Saturday, July 28, 2007

Mixed Media


I love books. And TV. And music. Here's my take on a few offerings from the first two categories. I'm going to save the music piece for a second post as this is getting quite long.


Synopis from Barnes & On a winter night in 1964, Dr. David Henry is forced by a blizzard to deliver his own twins. His son, born first, is perfectly healthy. Yet when his daughter is born, he sees immediately that she has Down Syndrome. Rationalizing it as a need to protect Norah, his wife, he makes a split-second decision that will alter all of their lives forever. He asks his nurse to take the baby away to an institution and never to reveal the secret. But Caroline, the nurse, cannot leave the infant. Instead, she disappears into another city to raise the child herself. So begins this beautifully told story that unfolds over a quarter of a century in which these two families, ignorant of each other, are yet bound by the fateful decision made that long-ago winter night.

[The book]...explores the way life takes unexpected turns, and how the mysterious ties that hold a family together help us survive the heartache that occurs when long-buried secrets burst into the open.

I was fairly disappointed with this novel. It had a lot of elements that interested me, a very big lie and secret that was carried for a long time, a family member with a disability (who was supposed to go to an institution), photography, etc. However, the book is choppy, mostly because the author skips forward in time four or five times and picks up the stories of the characters again. She beats us over the head with the facts over and over, making sure we don't forget that this girl's mother and brother think she died while the husband suffers the consequences of keeping the secret. One huge element missing from the story is the daughter herself -- while crusading for her rights and education, the author missed the boat by not giving her her own voice amidst the others. Two out of five paws from me.

Synopsis: In this follow-up to his popular debut The Kitchen Boy, Alexander again mines the considerable lore of the Russian imperial family. Rasputin, the legendary mad monk, is also a family man raising two daughters in 1916 St. Petersburg. As he ministers to the tsaritsa and her royal brood during the last week of his life, 18-year-old Maria strives to understand the menacing aura surrounding her father. She is both loving and rebellious, but her adventures are limited to a flirtation with a young man who will betray her in a plot against her father. Alexander's wild-eyed romp through a period much studied for its contradictions and cruelties will be a staple of most historical fiction collections.

I knew going in this was a "young adult" book, but I enjoyed it well enough. I've read and seen a lot of documentaries on the fall of the Romanovs, and Rasputin certainly did his part in their fate. The book was compact in size and scope, covering the last week of Rasputin's life, and written convincingly from Maria's perspective. Three out of five paws.

Synopsis: Just as the smell of popcorn and the allure of fiery sword swallowers and exotic animals once drew spectators to the big top, readers will be drawn to this story of life in a traveling circus during the Depression. After Jacob Jankowski's parents die in a tragic car accident, the bank repossesses their home, which had been mortgaged to finance Jacob's veterinary studies. Jacob jumps a train carrying the Benzini Brothers' Most Spectacular Show on Earth and is hired on because of his veterinary skills. The circus world is not all glamour and glitz, Jacob soon learns, but a hardscrabble life where both animals and workers are exploited and often mistreated. The author brings alive the circus culture with historical details and a wonderful menagerie of characters, including Uncle Al, the unscrupulous business manger; Kinko, a bitter dwarf; Marlena, the beautiful horse-riding star of the show; and Rosie, an elephant with personality and a secret. The story is told in flashback, through the eyes of Jacob, now ninety-three years old and in an assisted-living facility. His memory is jolted by the arrival of a circus in the parking lot nearby and his mind wanders back in time. The book's many complex layers-adventure, love, history, suspense, and a surprise ending-and Gruen's sensual prose are enhanced by period archive circus photographs at the beginning of each chapter.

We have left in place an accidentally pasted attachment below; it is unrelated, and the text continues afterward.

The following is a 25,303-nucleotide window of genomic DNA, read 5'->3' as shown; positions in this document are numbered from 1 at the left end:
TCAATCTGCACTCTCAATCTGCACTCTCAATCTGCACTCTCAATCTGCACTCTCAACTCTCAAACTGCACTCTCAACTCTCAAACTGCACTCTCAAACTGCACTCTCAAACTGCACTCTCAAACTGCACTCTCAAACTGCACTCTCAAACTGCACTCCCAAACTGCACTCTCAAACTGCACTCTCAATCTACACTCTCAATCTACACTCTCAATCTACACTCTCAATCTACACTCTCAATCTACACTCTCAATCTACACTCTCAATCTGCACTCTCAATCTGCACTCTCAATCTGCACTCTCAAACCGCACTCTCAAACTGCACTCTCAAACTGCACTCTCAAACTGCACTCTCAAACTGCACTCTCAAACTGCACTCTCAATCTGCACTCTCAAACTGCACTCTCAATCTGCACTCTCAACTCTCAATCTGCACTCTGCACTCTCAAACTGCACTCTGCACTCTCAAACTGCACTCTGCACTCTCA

I really enjoyed this book, in fact, it's the best book I've read in a while. The vocabulary isn't extraordinary, but the writing is solid, the characters are interesting and the period details convincing. Anyone who can write in the first person in the opposite gender to their own has some skills in my opinion. Some reviews have said the ending is contrived, but I disagree -- I loved the ending and felt satisfied as I closed the book on the last page, something I've missed greatly recently. Four out of five paws!

Next on my nightstand is Umberto Eco's The Name of the Rose. I wanted something I could really sink my teeth into. Last year I read The Mysterious Flame of Queen Loana, my first Eco read (where have I been?) and I discovered many words I never knew existed, never mind knew the meaning of. I'm thinking this is going to beat the pants off of Dan Brown.

What are you reading?